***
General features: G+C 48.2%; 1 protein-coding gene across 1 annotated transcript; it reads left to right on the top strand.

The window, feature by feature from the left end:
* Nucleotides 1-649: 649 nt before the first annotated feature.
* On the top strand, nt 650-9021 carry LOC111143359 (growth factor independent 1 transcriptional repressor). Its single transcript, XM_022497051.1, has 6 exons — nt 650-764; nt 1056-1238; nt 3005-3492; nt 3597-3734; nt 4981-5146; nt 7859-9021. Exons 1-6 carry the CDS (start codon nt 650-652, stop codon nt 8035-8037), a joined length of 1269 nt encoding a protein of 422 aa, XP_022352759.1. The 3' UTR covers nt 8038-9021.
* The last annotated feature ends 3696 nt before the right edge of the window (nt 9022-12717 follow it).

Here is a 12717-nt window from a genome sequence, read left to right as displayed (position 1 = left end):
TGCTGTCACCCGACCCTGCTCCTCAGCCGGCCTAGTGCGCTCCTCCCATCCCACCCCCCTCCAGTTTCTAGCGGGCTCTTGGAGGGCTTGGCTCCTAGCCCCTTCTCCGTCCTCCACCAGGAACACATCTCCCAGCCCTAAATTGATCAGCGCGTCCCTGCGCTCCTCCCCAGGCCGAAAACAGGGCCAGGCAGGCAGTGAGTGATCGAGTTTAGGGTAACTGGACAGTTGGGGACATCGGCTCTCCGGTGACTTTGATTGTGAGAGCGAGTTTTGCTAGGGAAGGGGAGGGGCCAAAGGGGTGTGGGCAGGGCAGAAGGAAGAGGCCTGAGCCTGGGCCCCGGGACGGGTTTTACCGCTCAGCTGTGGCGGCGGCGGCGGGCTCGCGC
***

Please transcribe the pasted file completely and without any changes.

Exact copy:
General features: G+C 48.2%; 1 protein-coding gene across 1 annotated transcript; it reads left to right on the top strand.

The window, feature by feature from the left end:
* Nucleotides 1-649: 649 nt before the first annotated feature.
* On the top strand, nt 650-9021 carry LOC111143359 (growth factor independent 1 transcriptional repressor). Its single transcript, XM_022497051.1, has 6 exons — nt 650-764; nt 1056-1238; nt 3005-3492; nt 3597-3734; nt 4981-5146; nt 7859-9021. Exons 1-6 carry the CDS (start codon nt 650-652, stop codon nt 8035-8037), a joined length of 1269 nt encoding a protein of 422 aa, XP_022352759.1. The 3' UTR covers nt 8038-9021.
* The last annotated feature ends 3696 nt before the right edge of the window (nt 9022-12717 follow it).

Here is a 12717-nt window from a genome sequence, read left to right as displayed (position 1 = left end):
TGCTGTCACCCGACCCTGCTCCTCAGCCGGCCTAGTGCGCTCCTCCCATCCCACCCCCCTCCAGTTTCTAGCGGGCTCTTGGAGGGCTTGGCTCCTAGCCCCTTCTCCGTCCTCCACCAGGAACACATCTCCCAGCCCTAAATTGATCAGCGCGTCCCTGCGCTCCTCCCCAGGCCGAAAACAGGGCCAGGCAGGCAGTGAGTGATCGAGTTTAGGGTAACTGGACAGTTGGGGACATCGGCTCTCCGGTGACTTTGATTGTGAGAGCGAGTTTTGCTAGGGAAGGGGAGGGGCCAAAGGGGTGTGGGCAGGGCAGAAGGAAGAGGCCTGAGCCTGGGCCCCGGGACGGGTTTTACCGCTCAGCTGTGGCGGCGGCGGCGGGCTCGCGC